By Bev Bachel
Resilience. That’s the word Arianna Huffington, founder of Thrive Global, chose as her Word of the Year last year. And while resilience is often thought of as simply “getting through” challenges, Huffington, in an email announcing her choice, called out what she believes is key: not just bouncing back from life’s challenges, but bouncing forward.
And while we tend to think of needing resilience only during challenging times, it’s actually important all the time, even when we’re experiencing positive change. This is especially true as we move into retirement because “resilience thinking” not only makes it easier for us to manage change, but also to thrive.
Mixed emotions about transitioning
While retirement is something most of us look forward to, often for decades, many of us experience mixed emotions once we’ve actually retired. Those emotions run the gamut and include:
· Guilt: “I should be doing something important with my time, yet I’m playing FreeCell … again.”
· Disappointment: “I thought I’d be happy but instead I feel sad.
· Anxiety: “Rather than enjoying not having so much to do, I’m feeling restless.”
Many retirees even experience a sense of loss. For instance, a corporate executive or nonprofit founder may mourn the loss of his or her identity, while a frontline healthcare worker may miss the adrenaline rush that comes with responding to medical emergencies. Recovering from such loss and regaining a sense of identity requires both time and the willingness to dig deep.
Resilience is key
In fact, according to her research and the research of others, people who experience between two and six adverse life events and then bounce back are, over the long run, happier than those who experience no adverse life events at all. One reason is because of the post-traumatic growth that often occurs in the aftermath of struggle. That growth typically results in:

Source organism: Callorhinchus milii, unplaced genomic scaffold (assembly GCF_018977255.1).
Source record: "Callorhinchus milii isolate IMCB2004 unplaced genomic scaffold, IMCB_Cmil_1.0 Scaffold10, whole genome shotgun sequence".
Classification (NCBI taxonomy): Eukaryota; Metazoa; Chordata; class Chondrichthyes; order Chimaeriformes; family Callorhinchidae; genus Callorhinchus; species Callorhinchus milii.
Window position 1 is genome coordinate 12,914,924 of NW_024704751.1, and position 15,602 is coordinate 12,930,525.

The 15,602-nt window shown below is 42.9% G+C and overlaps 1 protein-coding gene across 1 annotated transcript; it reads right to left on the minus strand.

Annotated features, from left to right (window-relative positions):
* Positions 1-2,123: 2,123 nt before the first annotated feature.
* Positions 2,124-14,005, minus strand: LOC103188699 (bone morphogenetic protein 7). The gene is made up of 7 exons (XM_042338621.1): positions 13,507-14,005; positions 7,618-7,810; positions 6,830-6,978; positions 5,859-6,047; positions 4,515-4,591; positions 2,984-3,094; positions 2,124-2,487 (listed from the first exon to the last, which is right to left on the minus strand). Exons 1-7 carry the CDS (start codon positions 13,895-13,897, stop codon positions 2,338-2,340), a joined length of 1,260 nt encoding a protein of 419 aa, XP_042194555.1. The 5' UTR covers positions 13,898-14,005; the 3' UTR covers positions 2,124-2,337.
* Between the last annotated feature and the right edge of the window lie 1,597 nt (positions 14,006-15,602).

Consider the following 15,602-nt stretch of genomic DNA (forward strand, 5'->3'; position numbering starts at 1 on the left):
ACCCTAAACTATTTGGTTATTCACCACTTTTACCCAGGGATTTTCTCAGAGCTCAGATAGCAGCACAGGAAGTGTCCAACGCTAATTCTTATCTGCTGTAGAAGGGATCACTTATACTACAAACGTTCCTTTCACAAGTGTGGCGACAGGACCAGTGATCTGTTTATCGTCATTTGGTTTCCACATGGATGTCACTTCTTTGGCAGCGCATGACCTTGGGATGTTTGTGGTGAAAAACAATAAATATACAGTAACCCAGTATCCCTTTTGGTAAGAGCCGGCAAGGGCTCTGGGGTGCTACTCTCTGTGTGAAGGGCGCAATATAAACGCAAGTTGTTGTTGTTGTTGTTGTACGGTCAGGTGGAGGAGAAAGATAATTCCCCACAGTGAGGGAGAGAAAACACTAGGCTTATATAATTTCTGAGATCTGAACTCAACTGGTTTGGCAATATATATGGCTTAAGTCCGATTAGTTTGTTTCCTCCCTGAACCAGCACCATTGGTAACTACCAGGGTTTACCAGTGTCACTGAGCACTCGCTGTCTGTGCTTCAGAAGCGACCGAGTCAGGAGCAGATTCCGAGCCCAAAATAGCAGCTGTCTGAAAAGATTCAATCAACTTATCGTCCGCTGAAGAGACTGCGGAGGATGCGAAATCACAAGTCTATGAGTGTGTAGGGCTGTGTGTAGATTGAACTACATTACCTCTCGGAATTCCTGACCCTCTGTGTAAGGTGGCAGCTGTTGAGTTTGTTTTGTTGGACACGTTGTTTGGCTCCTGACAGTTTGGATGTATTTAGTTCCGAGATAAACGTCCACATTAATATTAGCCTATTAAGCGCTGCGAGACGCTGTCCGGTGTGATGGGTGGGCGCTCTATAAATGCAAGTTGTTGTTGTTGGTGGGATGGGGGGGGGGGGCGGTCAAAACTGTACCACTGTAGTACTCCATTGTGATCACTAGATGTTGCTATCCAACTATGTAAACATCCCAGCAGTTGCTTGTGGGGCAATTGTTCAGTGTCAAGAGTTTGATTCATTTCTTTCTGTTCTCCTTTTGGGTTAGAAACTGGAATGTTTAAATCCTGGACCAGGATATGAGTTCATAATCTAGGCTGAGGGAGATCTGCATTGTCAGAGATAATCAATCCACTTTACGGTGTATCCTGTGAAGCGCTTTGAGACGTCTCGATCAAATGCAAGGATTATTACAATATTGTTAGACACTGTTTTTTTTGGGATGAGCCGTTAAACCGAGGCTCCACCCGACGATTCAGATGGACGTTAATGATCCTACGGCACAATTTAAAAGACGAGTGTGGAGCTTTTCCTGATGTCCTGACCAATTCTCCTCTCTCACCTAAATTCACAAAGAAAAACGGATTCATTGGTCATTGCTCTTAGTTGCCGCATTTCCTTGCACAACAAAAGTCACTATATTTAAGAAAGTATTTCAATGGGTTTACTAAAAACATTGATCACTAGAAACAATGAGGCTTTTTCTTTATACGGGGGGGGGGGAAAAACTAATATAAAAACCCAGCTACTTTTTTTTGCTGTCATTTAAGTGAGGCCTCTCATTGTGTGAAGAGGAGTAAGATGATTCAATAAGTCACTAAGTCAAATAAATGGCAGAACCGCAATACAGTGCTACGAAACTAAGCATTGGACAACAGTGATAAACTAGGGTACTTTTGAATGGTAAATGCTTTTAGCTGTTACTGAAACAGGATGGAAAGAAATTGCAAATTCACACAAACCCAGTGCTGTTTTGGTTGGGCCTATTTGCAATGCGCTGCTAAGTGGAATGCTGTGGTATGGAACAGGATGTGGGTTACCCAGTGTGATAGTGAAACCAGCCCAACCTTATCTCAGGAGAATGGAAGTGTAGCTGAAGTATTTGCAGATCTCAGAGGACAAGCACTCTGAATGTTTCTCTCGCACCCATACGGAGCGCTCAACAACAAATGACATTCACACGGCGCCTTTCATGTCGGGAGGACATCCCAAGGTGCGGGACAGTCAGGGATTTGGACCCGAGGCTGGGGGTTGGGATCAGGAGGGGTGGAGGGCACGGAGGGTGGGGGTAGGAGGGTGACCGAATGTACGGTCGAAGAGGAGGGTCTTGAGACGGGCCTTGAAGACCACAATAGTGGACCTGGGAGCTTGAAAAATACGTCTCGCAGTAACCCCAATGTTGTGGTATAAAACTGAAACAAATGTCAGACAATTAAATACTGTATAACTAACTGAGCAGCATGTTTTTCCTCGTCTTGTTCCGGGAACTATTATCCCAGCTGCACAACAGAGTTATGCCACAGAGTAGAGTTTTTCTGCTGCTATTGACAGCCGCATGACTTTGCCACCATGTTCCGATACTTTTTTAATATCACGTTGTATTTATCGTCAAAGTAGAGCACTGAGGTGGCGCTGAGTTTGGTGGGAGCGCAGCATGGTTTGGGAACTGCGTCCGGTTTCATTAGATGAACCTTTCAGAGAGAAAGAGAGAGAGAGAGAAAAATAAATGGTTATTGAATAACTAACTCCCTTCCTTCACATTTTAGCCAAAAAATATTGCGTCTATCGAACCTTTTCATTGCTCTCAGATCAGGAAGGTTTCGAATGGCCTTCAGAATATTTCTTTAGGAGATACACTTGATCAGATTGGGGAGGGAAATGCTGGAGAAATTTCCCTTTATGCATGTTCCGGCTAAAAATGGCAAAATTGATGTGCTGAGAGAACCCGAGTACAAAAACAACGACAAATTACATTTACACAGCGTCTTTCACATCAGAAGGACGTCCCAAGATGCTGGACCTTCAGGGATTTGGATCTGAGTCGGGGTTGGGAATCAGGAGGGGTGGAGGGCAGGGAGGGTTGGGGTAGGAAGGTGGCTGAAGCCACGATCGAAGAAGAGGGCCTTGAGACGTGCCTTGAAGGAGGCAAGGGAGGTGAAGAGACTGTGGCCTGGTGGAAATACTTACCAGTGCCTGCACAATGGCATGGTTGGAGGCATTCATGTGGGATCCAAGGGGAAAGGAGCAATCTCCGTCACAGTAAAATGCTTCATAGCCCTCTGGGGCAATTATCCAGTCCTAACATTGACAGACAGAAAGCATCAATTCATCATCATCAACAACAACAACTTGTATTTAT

● Changing priorities about what is important in life
● A greater sense of closeness with others
● More compassion for ourselves and others
● The courage to choose a different life path
● A better understanding of spiritual matters
● The realization that we are often stronger than we give ourselves credit for
Cultivating your retirement resilience
No matter how many adverse events you’ve experienced, or whether you’re already retired or still looking forward to retirement, there’s never been a better time to jumpstart your resilience. To do so, Dr. Sanderson and other experts recommend that you:
● Get eight hours of sleep each night. Sleep is a powerful stress reducer that calms the mind and restores the body. Sleep also helps regulate mood, improve concentration, sharpen decision-making and increase energy.
● Practice mindfulness and meditation. These activities improve both physical and psychological well-being.
● Look at or, better yet, spend time in nature. Researchers have amassed a body of evidence that shows that nature is good for us. It reduces stress and inflammation, increases happiness and Vitamin D, and improves sleep and short-term memory.
● Power up your purpose. We all need a purpose, even in retirement. And while cleaning our closets and garages and catching up on back episodes of our favorite shows may suffice for a time, evidence suggests that having a sense of purpose is what gives our lives meaning and enables us to bounce back from life’s inevitable challenges. Goals help, too.
● Build and maintain connections. Positive relationships with family, friends and colleagues are key to our physical and psychological well-being so make a call, send a text, write a letter or schedule a video chat.
While the transition to retirement isn’t always easy, especially when it comes to our emotions, cultivating our resilience can make it easier to bounce forward into a retirement filled with the three life gifts the subtitle of Dr. Sanderson’s book promises: happiness, health and longevity.
How resilient are you? Take this quiz to find out.
Bev Bachel is a Minneapolis freelance writer who is looking forward to putting the bounce in her own retirement, whenever that may be. She is also the author of What Do You Really Want? How to Set a Goal and Go for It: A Guide for Teens.
Podcast Episodes You May Be Interested In: